Over To You, Ladies!

Posted by Robert Godden on March 21, 2015 with 9 Comments

The challenge to the Beasts of Brewdom to write a story was a bit of a hit. But it left a few people out. Specifically, those possessed of an extra X chromosome.

Yes, I’m talking about women.

Now, as y’all know, Beasts of Brewdom is the very bastion of equality, and we can hardly leave half the population out.
In fact, one particular woman, @jackie of Tea Trade herself, even tried to pass herself as  man called “Jack” in order to take part, which brings up unpleasant memories of the movie ‘Yentl’, which suffers from the same insufferable problem that every Barbara Streisand film does (i.e. Barbara Streisand).

So, smug overacting aside, it’s time to redress the balance.

With the same challenge…almost.

I needed to find a “masculine” alternative to the Mills and Boon romance novel title list, and my first thought were Commando Comics.

I read them as a teenager, all full of death and glory. I looked them up on Wikipedia and found this line:

The stories contain certain characteristic motifs; to mention a few – courage, cowardice, patriotism, dying for the sake of one’s country, noble actions, and making a cup of refreshing tea while in the face of danger,

That settles it!

So, I’m going to issue this challenge to all female tea bloggers: the first title you are assigned from the list of Collection of Commando Comics listed in Wikpedia here is your title. Within a week, if you accept the challenge.

As soon as I post this, I’m going to assign one.


Post Challenge Review

Posted by Robert Godden on March 21, 2015 with No Comments

Well, we did it. A challenge was issued and four blogs were posted.

The four greatest male tea bloggers in the world* all took part in the challenge to create a non-fiction post using a title that some random person on the internet assigned to them, and the titles could only be drawn from the titles of Mills and Boon romance novels.

Here’s how it went down.

And thus ends another challenge.


*The four greatest male tea bloggers in the world, according to our sample survey of four male tea bloggers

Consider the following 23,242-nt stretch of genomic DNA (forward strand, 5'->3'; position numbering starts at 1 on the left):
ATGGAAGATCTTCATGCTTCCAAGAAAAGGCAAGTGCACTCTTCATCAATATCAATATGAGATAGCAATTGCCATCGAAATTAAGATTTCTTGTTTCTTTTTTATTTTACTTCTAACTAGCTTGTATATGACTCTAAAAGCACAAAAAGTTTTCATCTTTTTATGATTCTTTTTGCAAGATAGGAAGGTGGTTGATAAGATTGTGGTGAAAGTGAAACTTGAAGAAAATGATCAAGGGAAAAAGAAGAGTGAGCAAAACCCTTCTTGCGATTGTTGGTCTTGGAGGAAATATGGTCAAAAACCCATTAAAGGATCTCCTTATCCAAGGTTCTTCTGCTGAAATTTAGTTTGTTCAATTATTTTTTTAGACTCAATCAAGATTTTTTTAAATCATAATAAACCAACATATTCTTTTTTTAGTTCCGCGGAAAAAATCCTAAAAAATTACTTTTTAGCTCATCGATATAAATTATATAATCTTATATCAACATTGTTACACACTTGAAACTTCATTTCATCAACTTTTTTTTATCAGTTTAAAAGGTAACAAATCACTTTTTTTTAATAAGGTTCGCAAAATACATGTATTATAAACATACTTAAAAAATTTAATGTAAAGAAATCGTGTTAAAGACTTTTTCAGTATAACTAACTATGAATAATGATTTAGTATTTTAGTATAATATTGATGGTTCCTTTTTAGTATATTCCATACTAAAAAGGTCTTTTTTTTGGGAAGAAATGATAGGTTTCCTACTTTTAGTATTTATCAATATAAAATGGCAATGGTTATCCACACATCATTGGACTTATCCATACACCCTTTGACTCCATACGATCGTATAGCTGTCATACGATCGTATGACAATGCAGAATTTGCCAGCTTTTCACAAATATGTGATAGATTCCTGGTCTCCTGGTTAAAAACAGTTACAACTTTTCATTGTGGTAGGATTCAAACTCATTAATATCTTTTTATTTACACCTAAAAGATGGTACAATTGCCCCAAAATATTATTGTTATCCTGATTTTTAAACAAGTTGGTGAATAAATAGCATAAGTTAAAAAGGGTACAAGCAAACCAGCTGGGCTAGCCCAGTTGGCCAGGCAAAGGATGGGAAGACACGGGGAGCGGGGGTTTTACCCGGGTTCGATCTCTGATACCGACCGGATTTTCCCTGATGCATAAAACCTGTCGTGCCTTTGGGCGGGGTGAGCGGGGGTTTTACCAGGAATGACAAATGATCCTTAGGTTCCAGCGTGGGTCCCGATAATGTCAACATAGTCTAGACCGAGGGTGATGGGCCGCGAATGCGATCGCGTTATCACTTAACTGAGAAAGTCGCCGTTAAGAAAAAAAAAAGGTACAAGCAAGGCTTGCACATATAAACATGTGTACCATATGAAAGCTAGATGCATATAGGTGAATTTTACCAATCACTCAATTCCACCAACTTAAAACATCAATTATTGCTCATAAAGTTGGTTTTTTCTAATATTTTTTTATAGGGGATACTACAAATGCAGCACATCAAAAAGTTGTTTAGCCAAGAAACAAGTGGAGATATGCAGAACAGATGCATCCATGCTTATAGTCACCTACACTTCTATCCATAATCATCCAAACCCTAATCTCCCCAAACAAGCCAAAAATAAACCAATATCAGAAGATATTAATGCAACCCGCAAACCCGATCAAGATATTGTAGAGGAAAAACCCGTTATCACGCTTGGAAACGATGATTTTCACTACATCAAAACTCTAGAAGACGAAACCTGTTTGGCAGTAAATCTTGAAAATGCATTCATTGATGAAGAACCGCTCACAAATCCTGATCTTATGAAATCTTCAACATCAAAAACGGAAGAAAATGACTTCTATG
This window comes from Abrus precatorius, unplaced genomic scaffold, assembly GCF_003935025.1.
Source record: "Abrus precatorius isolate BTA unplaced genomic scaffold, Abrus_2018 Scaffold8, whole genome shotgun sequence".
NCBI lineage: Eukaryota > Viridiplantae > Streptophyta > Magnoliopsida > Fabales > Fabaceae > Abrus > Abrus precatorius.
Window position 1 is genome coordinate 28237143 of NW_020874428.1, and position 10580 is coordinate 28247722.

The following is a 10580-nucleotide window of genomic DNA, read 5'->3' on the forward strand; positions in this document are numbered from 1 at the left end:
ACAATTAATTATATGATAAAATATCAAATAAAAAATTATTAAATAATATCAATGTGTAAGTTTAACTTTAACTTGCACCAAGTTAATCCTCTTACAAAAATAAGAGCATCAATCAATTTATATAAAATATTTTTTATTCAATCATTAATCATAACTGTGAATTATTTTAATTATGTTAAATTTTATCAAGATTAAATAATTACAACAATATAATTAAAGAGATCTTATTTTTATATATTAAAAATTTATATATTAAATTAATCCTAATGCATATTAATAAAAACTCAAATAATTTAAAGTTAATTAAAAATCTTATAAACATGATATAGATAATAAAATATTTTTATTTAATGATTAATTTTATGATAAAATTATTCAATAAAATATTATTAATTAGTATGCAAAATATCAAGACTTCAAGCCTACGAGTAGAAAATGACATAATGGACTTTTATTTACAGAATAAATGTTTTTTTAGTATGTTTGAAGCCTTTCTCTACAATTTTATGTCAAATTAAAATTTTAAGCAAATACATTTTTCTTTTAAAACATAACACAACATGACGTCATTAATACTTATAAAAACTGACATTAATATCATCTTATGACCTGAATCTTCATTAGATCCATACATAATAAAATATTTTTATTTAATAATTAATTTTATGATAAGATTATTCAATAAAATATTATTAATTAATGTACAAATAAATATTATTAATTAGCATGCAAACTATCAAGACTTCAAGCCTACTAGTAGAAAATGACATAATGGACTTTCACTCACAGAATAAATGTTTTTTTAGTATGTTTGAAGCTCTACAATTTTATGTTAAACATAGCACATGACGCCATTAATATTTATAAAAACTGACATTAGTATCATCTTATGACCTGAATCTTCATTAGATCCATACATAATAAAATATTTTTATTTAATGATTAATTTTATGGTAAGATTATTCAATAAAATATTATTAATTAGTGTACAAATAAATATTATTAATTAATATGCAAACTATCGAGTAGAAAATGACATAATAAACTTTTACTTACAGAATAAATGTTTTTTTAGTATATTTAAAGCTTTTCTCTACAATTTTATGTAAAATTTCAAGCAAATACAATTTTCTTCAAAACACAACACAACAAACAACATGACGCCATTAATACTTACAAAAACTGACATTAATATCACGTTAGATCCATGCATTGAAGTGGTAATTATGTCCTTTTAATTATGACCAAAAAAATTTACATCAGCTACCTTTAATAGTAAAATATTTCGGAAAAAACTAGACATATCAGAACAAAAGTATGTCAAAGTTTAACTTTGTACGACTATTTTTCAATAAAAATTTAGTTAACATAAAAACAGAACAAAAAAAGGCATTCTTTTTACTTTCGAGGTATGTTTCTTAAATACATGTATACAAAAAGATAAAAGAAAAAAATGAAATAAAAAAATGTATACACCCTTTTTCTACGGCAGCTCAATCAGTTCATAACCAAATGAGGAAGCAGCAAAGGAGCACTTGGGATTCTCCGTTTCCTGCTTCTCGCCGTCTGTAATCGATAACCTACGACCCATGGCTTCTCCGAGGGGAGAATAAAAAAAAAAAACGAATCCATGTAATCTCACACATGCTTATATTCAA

When the Smoke Clears: Rita, the Rebel Bride of the Recovery Room

Posted by lazyliteratus on March 17, 2015 with 7 Comments

So, Robert “The Devotea” Godden issued a challenge – specifically to his fellow Beasts of Brewdom, and to the male communi-tea in general. He asked others to challenge us to write a blog post with a title chosen from the Mills and Boon romance novel catalog. Naturally, I took up the challenge.


Heck, I even challenged myself. The perfect title I selected was When the Smoke Clears. That would be easy. I could do something on Lapsang Souchong without much difficulty. Then Robert wondered – slightly perplexed – why I was challenging myself. He had a point. That seemed a little, uh, masturbatory. It was more fun if someone else issued the challenge.


And someone did.


Tea Trade’s Jackie challenged me to the title Rita of the Recovery Room, and additionally suggested that I date a nurse for research purposes. My mother always said I should date a nurse, but that was asking too much of li’l old me. All said, I agreed to use the title.


Around the same time, Rachel “I Heart Teas” Carter reissued the challenge to use the When the Smoke Clears title. Huh . . . well . . . now I had two to contend with. I mean, I could’ve just chosen one and been done with it, but I suck at making decisions. I chose to meld the two: When the Smoke Clears: Rita of the Recovery Room.


Over the course of a work shift, I thought of the perfect fictional short story for just such a title. Synopsis:


When Rita Farnsworth became a nurse, she never thought she would be sent to another solar system. Earth was near death, and the only habitable discovered world was a lush super-earth dubbed Falme-351. Unfortunately, a sentient race already existed there – a bipedal, worm/humanoid hybrid species.


Technologically un-advanced, though they were, the Falmites had one advantage. They reproduced through mitosis. If one of them died, two more would take its place, thus replenishing their numbers. Human colonists were losing the inevitable war that followed.


Until . . .


A wounded Falmite was captured and brought to the makeshift hospital where Rita worked. Since she was the only one with any xenobiological experience, she was put in charge of the native’s care. And to prep him for interrogation.


Over the course of weeks, she and the Falmite formed a wordless bond. She also learned that they smoked the leaves of a native plant, and decocted them in hot water for rejuvenation. The native shared some with her. It reminded her of Lapsang Souchong she used to have in her youth in England.


The day came when the Falmite was removed from her care. She tried to inform her superiors of her findings. They told her that, “This must not get out. We cannot humanize our enemy.”


She never saw the Falmite again.


Months later, she was called away to administer care to soldiers on the front line. A Falmite settlement had been burned to the ground. Amidst the burning debris, she caught a familiar smell. Leaves from a nearby bush were smoldering; leaves from the same plant for Falmite “tea”.